I marked out the slot from the drawer dimensions directly in the middle of the table. I needed to do an internal cut because I wanted to only cut out a slot and not completely compromise the structure of the table. I used the jigsaw for this but had to drill a large hole so I could put the jigsaw blade into the material before I started cutting. I then cut towards the edge of the table and followed the marked outline.

In the end I had a really nice sharp edged cutout shown in the picture above. If you look closely you can see that the table had a trim on the top and bottom that was about 3/4 in thick all the way around. I used the trim as a guide for the jigsaw blade to keep my cut straight. Luckily the distance between the trim was almost a perfect fit for the drawer.

I added the two cross pieces I mentioned above by using eight corner brackets and some screws. After some small adjustments the drawer looked like it would slide in perfectly. There was just one problem. While I left room above and below the drawer for it to slide, I now did not have any clearance to actually get the drawer onto the slides. The picture above shows my predicament.

In order to fix this problem I unfortunately had to cut two small chunks out of each side of the drawer shown above. Luckily the cutouts would only be really seen when the drawer was fully extended. Once the drawer was in place and it easily glided back and forth I pushed the drawer all the way till it hit the other side of the table. I marked out where it touched and prepared to make the second cutout so the other side of the drawer would stick out the other side.

This cutout was slightly smaller than the first as I wanted to hide the drawer slides and only wanted the end of the drawer to visible. This also would be where the best wine logo would be displayed so I made sure that this end of the drawer would be displayed.

Once the drawer was in place I could dimension the table top. I wanted the top piece to clearly display the wine bottles in the drawer below but not show some of the drawer hardware on the sides. I used blue tape to create the outline that I wanted in an attempt to prevent the edge of the cut from “flaking”. The tape helped keep the material together and provided a great line for me to follow with the jigsaw. The picture on the upper right shows how I made an internal cut with the jigsaw by drilling a hole and then cutting towards the boundary I created. I did this for each of the four sides.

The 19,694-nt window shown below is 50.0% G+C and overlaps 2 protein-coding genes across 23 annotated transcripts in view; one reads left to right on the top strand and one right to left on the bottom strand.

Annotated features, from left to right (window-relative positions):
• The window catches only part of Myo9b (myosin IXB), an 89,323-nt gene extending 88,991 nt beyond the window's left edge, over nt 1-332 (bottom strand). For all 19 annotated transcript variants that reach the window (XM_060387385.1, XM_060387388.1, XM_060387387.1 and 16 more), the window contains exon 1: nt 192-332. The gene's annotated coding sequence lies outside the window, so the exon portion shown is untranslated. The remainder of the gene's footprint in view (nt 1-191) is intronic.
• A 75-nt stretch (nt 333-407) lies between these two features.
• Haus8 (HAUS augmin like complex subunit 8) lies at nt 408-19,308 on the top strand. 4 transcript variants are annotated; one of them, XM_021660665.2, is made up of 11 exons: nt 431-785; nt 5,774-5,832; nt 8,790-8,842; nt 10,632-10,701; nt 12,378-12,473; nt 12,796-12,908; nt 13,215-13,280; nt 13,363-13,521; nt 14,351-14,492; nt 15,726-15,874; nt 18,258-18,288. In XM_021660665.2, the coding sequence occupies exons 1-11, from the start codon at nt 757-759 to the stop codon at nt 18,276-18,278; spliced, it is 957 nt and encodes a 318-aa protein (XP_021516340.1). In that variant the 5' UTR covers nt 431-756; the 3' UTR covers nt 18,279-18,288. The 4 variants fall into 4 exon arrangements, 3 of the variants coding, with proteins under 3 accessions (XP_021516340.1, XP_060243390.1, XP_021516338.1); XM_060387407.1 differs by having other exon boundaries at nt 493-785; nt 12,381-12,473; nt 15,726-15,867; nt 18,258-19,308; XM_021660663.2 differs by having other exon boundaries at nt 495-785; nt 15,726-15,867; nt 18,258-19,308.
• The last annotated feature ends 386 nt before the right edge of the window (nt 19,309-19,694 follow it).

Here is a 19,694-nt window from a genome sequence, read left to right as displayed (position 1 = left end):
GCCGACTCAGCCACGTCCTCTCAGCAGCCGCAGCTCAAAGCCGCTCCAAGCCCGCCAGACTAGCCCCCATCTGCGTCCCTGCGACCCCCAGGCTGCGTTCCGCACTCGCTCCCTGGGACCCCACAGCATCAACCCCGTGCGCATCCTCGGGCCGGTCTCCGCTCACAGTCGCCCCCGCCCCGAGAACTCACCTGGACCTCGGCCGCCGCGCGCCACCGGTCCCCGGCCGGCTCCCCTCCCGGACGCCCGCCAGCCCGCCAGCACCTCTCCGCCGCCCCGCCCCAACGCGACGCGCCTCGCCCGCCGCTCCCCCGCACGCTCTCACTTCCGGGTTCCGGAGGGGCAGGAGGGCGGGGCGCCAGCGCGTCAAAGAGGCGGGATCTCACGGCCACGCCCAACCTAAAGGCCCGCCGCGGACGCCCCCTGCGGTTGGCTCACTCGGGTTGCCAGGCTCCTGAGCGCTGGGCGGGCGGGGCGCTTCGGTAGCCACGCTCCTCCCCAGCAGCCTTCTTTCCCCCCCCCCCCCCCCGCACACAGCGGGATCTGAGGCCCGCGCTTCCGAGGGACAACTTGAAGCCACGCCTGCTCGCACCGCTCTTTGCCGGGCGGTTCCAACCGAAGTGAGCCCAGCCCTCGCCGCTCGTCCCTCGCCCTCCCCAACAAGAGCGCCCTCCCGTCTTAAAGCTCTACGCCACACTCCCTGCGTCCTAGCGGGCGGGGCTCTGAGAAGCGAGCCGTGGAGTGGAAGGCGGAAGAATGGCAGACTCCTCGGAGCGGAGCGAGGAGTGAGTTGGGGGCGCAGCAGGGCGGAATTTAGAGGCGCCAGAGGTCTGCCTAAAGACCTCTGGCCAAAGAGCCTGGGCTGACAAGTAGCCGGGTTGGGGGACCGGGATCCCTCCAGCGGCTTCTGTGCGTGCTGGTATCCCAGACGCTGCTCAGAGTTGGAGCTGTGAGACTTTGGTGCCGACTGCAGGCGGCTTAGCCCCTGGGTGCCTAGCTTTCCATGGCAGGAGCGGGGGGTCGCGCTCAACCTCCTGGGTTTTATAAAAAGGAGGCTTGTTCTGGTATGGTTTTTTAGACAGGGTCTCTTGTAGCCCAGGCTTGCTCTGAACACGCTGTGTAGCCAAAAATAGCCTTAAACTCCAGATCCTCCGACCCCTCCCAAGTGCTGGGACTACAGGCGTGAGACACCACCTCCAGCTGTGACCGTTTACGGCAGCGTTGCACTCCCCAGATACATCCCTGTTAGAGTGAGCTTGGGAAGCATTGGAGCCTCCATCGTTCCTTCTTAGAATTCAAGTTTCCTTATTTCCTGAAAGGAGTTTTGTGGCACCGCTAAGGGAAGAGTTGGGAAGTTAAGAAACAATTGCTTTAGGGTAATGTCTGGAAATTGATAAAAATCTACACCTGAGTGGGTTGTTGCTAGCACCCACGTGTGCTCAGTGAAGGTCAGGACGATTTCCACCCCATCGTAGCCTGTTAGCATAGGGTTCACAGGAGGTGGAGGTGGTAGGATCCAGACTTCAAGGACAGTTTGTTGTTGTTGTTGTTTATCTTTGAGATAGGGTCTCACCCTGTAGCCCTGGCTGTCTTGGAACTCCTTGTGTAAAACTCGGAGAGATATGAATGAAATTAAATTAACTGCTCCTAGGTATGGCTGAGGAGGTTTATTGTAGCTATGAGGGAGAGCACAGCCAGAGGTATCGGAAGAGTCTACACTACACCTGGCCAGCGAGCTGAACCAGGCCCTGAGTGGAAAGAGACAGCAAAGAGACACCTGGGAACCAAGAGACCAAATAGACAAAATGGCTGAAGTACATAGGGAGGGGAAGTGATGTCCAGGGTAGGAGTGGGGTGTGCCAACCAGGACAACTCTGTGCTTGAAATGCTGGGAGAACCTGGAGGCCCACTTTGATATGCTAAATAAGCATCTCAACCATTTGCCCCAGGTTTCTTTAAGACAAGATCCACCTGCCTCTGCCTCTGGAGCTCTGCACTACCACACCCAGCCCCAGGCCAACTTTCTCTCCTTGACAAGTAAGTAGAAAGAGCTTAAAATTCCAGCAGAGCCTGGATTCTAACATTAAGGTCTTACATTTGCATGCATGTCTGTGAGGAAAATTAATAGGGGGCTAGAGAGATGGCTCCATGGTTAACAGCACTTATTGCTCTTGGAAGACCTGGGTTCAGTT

After some quick cuts I was left with a nice square cut out.

Now I was tasked with covering the cutout with a transparent material. I originally wanted to use a piece of acrylic for the clear top as I wanted it to be durable and quite frankly hated the sound of placing items on a glass surface. Unfortunately McGuckins was out of their acrylic sheets so I had to settle with a 20″x20″ piece of glass. Now the glass is not ideal as it is not tempered and not structurally sound for heavy items so I will be replacing it with acrylic when available but for now it will be fine. I needed to come up with a cleaver way to keep the glass from falling through the cutout as I did not have a tool to carve a shelf out for it to sit around the cutout. I improvised by drilling a specified depth into the thickness of the table top and used pieces of oak dowels as little supports for the glass. I now was able to slide the glass into place after some light sanding with the dremel.

Lastly I added a nice rustic drawer handle to the non logo side of the drawer. I think it adds a nice touch and completes the aesthetic look. Overall the color of the table and the drawer almost perfectly match in a nice oak wood color which was crucial to fit the aesthetic. I was very lucky to find this table as it saved me a lot of staining and finishing time.

 

Final Results

Overall the project turned out very well and I was rather pleased with the overall construction. In the end it could easily hold 11 wine bottles which was right around the target number I was looking for. I do believe I could have added a few extra pieces to the design to add to the overall look and aesthetic. If I had more time I really would have liked to have incorporated some cork coasters into the table to as well a secret stow away compartment. These are all improvements I can add later however.  The total project cost was approximately $80 and I feel that is money well spent for a very usable piece of furniture that is also rather nice to look at in my opinion.

References:

http://www.wineenthusiast.com/vino-vintage-coffee-table.asp

http://oaillc.com/brilliant-wine-storage-table/captivating-wooden-coffee-table-with-storage-to-keep-wines-and-drawers-for-more-storage/

http://blogdelibros.net/unique-coffee-table-decor/unique-coffee-table-with-wine-storage-table-in-modernsimple-coffee-table/

https://www.google.com/search?q=wine+box&rlz=1C1CHFX_enUS555US555&source=lnms&tbm=isch&sa=X&ved=0ahUKEwjnjefJ48LTAhUBSWMKHddGCr8Q_AUICygC&biw=1707&bih=790&dpr=1.13#imgrc=YXn9RfWi00270M:

 

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2 Comments. Leave new

  • Dean Alibrandi
    Alexandra Rivas
    May 1, 2017 12:17 am

    It is really impressive that this whole thing only cost you 80 dollars. That is some serious successful scavenging! I know that some wine tables can be a couple hundred dollars, so that alone is quite a success. I saw this at the expo and it looked really clean and polished. Are you going to go ahead and continue on with those next steps to improve it more, or now that the class will be over, are you satisfied with the end result? This looks great!

    Reply
    • Dean Alibrandi
      Dean Alibrandi
      May 2, 2017 8:16 pm

      I probably wont be improving my finished product after thinking about it more. Hopefully I will actually use it as a coffee table in my next place.

      Reply